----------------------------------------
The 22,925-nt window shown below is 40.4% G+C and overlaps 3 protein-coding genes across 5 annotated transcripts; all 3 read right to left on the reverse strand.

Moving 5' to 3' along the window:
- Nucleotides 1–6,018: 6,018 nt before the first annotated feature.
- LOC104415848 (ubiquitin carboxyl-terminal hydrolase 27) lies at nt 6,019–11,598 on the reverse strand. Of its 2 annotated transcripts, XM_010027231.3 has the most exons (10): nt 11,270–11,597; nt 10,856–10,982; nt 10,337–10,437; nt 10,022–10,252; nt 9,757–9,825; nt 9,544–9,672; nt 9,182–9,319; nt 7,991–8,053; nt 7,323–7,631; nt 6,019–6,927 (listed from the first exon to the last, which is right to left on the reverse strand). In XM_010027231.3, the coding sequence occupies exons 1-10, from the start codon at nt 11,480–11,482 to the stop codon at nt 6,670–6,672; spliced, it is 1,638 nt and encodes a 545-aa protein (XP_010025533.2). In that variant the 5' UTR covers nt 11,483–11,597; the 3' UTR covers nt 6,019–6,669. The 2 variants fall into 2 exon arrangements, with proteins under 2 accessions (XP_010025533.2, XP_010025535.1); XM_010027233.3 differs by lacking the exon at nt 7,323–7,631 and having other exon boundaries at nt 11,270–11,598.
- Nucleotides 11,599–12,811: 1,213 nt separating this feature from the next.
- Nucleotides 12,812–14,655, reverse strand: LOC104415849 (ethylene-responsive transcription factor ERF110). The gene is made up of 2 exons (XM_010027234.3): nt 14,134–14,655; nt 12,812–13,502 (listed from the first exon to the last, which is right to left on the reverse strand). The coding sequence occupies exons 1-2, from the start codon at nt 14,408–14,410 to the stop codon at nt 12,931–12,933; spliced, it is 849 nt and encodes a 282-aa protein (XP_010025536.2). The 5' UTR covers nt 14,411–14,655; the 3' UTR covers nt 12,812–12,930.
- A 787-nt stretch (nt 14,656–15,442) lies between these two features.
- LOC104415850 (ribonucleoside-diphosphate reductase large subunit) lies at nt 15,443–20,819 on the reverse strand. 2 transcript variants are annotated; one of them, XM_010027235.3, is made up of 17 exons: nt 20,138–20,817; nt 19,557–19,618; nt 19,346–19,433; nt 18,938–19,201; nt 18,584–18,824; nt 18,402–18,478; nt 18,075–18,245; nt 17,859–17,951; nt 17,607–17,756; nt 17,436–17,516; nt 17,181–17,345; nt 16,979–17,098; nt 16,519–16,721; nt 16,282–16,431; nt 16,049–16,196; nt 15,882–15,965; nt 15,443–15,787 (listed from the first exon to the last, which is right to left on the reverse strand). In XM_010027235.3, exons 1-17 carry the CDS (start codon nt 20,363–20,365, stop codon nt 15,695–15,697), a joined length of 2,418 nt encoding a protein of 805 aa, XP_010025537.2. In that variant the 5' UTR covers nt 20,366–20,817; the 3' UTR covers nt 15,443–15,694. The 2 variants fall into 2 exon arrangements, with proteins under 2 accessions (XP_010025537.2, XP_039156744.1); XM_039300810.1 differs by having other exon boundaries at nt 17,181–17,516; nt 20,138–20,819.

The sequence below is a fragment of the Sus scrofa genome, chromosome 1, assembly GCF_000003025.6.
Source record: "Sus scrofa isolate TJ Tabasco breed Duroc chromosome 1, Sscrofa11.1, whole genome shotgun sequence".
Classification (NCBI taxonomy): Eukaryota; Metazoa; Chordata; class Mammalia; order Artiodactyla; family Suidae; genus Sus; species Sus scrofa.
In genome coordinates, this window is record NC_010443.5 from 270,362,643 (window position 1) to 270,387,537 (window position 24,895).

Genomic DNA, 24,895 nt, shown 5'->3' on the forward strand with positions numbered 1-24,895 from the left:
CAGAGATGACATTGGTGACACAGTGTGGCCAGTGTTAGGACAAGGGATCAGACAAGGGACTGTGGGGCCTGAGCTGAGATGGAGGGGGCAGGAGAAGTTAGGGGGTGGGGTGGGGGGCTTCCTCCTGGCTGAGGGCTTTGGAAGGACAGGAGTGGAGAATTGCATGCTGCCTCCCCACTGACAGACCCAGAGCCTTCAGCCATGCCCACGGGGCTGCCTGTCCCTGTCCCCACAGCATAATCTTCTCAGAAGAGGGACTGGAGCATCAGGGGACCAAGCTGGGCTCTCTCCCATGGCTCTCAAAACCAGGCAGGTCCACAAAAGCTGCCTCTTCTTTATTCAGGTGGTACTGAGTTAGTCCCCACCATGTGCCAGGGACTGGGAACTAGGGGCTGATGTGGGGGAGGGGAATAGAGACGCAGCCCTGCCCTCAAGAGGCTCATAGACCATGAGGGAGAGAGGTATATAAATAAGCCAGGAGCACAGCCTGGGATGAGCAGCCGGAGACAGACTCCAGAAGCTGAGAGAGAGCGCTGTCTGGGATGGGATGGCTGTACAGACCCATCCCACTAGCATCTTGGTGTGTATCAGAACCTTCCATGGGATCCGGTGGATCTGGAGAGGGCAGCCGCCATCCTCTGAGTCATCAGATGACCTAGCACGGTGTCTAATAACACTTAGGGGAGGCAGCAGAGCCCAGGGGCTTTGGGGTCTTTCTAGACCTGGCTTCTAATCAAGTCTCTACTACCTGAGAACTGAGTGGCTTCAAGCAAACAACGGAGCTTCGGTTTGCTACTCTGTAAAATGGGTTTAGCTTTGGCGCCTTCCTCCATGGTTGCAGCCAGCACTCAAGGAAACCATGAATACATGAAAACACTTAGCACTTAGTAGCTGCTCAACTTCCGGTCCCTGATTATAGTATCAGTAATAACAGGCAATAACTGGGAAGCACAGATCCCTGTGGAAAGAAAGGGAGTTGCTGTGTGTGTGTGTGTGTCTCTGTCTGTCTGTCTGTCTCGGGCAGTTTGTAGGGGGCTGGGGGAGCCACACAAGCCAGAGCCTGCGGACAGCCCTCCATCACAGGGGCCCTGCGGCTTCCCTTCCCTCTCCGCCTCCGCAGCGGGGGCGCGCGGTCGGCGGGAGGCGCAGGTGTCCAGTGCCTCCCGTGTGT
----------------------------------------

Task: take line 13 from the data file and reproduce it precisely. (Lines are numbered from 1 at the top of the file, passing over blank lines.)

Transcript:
Genomic DNA, 24,895 nt, shown 5'->3' on the forward strand with positions numbered 1-24,895 from the left: